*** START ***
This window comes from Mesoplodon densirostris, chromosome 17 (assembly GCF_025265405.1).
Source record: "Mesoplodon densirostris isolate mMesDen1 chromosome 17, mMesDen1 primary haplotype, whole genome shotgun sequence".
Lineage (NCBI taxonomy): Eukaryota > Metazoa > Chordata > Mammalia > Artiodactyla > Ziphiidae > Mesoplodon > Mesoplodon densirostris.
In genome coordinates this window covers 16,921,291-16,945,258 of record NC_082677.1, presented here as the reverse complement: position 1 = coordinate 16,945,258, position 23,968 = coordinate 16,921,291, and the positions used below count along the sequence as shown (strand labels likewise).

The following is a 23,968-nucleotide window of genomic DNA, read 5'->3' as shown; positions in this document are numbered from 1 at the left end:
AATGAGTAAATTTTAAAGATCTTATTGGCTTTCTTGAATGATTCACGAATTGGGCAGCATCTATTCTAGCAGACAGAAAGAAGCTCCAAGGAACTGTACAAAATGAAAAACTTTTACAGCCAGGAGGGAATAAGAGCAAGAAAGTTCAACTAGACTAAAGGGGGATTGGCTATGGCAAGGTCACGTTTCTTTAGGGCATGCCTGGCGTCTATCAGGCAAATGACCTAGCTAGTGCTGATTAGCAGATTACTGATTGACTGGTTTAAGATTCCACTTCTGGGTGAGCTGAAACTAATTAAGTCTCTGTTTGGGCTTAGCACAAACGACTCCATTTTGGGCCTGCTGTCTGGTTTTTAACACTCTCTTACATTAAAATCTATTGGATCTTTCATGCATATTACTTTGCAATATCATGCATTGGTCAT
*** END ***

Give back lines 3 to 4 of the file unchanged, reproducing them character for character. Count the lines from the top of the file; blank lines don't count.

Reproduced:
Lineage (NCBI taxonomy): Eukaryota > Metazoa > Chordata > Mammalia > Artiodactyla > Ziphiidae > Mesoplodon > Mesoplodon densirostris.
In genome coordinates this window covers 16,921,291-16,945,258 of record NC_082677.1, presented here as the reverse complement: position 1 = coordinate 16,945,258, position 23,968 = coordinate 16,921,291, and the positions used below count along the sequence as shown (strand labels likewise).